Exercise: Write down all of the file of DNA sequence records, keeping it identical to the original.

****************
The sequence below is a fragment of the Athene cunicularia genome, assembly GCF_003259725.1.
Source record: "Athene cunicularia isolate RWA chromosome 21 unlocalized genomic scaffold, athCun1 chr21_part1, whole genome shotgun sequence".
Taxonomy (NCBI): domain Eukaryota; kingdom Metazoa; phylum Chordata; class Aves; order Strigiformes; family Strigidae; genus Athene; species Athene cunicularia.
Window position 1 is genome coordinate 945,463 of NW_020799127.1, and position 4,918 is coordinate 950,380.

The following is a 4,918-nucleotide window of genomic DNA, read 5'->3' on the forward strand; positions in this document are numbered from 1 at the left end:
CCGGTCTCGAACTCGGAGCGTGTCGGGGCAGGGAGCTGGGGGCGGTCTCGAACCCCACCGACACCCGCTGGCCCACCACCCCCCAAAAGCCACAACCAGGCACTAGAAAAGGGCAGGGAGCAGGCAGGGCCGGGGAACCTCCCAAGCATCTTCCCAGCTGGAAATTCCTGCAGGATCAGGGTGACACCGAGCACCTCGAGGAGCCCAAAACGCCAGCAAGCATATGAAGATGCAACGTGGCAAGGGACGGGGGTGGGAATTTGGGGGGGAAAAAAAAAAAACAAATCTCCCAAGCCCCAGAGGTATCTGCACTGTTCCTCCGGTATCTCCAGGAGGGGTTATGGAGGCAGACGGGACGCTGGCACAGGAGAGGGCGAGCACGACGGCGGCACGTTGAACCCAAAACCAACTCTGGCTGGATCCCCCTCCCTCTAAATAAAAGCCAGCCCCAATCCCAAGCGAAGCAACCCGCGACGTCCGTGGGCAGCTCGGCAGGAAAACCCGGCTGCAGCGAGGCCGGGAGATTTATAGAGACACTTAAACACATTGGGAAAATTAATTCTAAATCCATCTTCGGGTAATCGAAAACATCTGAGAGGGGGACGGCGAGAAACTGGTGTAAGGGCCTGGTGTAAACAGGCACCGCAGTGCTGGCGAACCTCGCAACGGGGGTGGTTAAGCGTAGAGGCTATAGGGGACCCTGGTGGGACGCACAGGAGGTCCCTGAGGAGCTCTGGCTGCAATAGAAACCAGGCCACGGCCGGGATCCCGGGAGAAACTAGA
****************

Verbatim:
The sequence below is a fragment of the Athene cunicularia genome, assembly GCF_003259725.1.
Source record: "Athene cunicularia isolate RWA chromosome 21 unlocalized genomic scaffold, athCun1 chr21_part1, whole genome shotgun sequence".
Taxonomy (NCBI): domain Eukaryota; kingdom Metazoa; phylum Chordata; class Aves; order Strigiformes; family Strigidae; genus Athene; species Athene cunicularia.
Window position 1 is genome coordinate 945,463 of NW_020799127.1, and position 4,918 is coordinate 950,380.

The following is a 4,918-nucleotide window of genomic DNA, read 5'->3' on the forward strand; positions in this document are numbered from 1 at the left end:
CCGGTCTCGAACTCGGAGCGTGTCGGGGCAGGGAGCTGGGGGCGGTCTCGAACCCCACCGACACCCGCTGGCCCACCACCCCCCAAAAGCCACAACCAGGCACTAGAAAAGGGCAGGGAGCAGGCAGGGCCGGGGAACCTCCCAAGCATCTTCCCAGCTGGAAATTCCTGCAGGATCAGGGTGACACCGAGCACCTCGAGGAGCCCAAAACGCCAGCAAGCATATGAAGATGCAACGTGGCAAGGGACGGGGGTGGGAATTTGGGGGGGAAAAAAAAAAAACAAATCTCCCAAGCCCCAGAGGTATCTGCACTGTTCCTCCGGTATCTCCAGGAGGGGTTATGGAGGCAGACGGGACGCTGGCACAGGAGAGGGCGAGCACGACGGCGGCACGTTGAACCCAAAACCAACTCTGGCTGGATCCCCCTCCCTCTAAATAAAAGCCAGCCCCAATCCCAAGCGAAGCAACCCGCGACGTCCGTGGGCAGCTCGGCAGGAAAACCCGGCTGCAGCGAGGCCGGGAGATTTATAGAGACACTTAAACACATTGGGAAAATTAATTCTAAATCCATCTTCGGGTAATCGAAAACATCTGAGAGGGGGACGGCGAGAAACTGGTGTAAGGGCCTGGTGTAAACAGGCACCGCAGTGCTGGCGAACCTCGCAACGGGGGTGGTTAAGCGTAGAGGCTATAGGGGACCCTGGTGGGACGCACAGGAGGTCCCTGAGGAGCTCTGGCTGCAATAGAAACCAGGCCACGGCCGGGATCCCGGGAGAAACTAGA